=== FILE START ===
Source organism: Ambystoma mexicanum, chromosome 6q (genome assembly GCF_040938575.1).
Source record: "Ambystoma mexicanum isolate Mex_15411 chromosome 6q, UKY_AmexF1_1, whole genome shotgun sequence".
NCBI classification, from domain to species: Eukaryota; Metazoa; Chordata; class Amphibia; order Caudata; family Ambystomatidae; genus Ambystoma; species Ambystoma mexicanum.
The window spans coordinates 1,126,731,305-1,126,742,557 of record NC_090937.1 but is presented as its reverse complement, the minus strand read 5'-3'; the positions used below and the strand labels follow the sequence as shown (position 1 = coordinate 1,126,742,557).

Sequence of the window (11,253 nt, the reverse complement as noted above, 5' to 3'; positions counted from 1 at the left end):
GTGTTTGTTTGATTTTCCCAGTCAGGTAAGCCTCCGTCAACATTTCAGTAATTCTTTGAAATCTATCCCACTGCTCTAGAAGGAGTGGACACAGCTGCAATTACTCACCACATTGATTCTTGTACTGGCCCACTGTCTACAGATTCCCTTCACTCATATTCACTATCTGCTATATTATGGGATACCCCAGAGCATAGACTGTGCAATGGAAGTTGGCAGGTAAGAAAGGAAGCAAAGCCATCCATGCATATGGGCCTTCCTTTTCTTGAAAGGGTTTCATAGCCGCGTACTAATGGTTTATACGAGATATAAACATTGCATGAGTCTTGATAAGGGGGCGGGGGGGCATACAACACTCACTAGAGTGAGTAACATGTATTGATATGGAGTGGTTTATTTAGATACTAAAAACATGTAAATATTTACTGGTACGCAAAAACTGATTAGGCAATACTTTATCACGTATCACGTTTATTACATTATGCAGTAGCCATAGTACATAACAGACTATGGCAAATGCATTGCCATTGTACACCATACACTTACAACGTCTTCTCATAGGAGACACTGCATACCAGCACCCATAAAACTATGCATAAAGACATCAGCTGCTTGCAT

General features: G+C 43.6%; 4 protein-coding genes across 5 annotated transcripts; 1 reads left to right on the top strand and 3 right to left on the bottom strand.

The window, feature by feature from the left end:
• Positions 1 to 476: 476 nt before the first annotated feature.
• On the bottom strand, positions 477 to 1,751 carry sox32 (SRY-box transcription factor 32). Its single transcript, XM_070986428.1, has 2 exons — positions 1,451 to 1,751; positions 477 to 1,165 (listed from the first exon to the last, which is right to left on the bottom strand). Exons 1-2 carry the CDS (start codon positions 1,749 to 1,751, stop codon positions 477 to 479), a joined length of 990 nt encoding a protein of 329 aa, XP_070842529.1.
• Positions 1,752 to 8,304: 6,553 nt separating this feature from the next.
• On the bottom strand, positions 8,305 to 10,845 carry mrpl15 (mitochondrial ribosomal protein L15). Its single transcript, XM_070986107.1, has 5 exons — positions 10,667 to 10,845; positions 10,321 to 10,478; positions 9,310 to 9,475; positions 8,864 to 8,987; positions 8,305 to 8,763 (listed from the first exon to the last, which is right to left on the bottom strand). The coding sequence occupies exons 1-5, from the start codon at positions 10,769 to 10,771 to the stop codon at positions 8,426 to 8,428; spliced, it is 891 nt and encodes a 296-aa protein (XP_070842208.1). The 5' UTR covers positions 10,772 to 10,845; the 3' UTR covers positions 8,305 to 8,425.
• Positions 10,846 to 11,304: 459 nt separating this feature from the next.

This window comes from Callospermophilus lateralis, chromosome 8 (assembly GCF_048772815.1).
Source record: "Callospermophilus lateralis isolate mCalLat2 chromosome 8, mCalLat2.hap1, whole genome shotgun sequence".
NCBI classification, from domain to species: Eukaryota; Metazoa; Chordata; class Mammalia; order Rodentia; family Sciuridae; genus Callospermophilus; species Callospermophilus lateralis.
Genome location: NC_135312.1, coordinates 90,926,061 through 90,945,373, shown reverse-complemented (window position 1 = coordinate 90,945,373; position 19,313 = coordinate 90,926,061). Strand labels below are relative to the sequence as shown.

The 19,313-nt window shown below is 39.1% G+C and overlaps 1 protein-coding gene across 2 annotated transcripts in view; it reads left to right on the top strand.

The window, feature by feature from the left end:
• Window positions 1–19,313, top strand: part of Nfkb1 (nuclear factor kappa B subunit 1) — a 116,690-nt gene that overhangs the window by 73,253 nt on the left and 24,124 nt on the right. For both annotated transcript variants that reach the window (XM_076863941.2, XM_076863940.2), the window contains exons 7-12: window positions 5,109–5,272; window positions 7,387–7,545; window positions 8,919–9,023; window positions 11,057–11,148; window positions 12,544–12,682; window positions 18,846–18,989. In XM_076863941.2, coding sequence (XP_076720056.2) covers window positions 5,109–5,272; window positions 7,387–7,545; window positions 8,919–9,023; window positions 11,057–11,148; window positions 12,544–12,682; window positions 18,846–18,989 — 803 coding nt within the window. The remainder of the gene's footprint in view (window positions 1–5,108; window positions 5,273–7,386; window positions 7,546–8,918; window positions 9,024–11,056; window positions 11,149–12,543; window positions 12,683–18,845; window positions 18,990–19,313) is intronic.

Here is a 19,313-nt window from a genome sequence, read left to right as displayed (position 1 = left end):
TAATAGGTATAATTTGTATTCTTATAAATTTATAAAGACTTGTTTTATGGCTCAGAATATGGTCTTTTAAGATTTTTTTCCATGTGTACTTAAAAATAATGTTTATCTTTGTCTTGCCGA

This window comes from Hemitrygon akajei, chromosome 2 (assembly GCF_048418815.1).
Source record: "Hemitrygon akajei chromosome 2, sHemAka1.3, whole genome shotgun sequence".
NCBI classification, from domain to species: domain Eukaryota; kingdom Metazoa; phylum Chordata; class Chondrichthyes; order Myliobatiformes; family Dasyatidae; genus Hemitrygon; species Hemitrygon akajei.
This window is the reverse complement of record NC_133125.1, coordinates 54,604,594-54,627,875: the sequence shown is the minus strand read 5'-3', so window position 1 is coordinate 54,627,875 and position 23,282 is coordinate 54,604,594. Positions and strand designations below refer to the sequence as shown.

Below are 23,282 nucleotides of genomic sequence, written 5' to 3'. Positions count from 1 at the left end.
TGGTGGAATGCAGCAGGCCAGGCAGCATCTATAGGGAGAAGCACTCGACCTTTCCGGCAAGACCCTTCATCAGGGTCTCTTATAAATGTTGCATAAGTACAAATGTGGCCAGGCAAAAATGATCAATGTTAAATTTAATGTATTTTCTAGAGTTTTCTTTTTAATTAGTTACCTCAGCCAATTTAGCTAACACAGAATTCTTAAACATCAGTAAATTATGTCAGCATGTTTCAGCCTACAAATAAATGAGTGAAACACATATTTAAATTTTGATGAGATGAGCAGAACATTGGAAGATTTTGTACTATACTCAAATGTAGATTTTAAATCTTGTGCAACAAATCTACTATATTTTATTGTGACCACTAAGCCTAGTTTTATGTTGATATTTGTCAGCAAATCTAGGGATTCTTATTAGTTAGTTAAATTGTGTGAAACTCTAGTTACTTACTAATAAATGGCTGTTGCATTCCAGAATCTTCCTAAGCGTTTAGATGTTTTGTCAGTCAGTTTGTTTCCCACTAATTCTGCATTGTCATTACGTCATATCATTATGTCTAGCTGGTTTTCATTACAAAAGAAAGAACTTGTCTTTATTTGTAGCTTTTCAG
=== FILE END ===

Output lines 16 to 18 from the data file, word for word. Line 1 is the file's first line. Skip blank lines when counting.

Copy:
NCBI classification, from domain to species: Eukaryota; Metazoa; Chordata; class Mammalia; order Rodentia; family Sciuridae; genus Callospermophilus; species Callospermophilus lateralis.
Genome location: NC_135312.1, coordinates 90,926,061 through 90,945,373, shown reverse-complemented (window position 1 = coordinate 90,945,373; position 19,313 = coordinate 90,926,061). Strand labels below are relative to the sequence as shown.

The 19,313-nt window shown below is 39.1% G+C and overlaps 1 protein-coding gene across 2 annotated transcripts in view; it reads left to right on the top strand.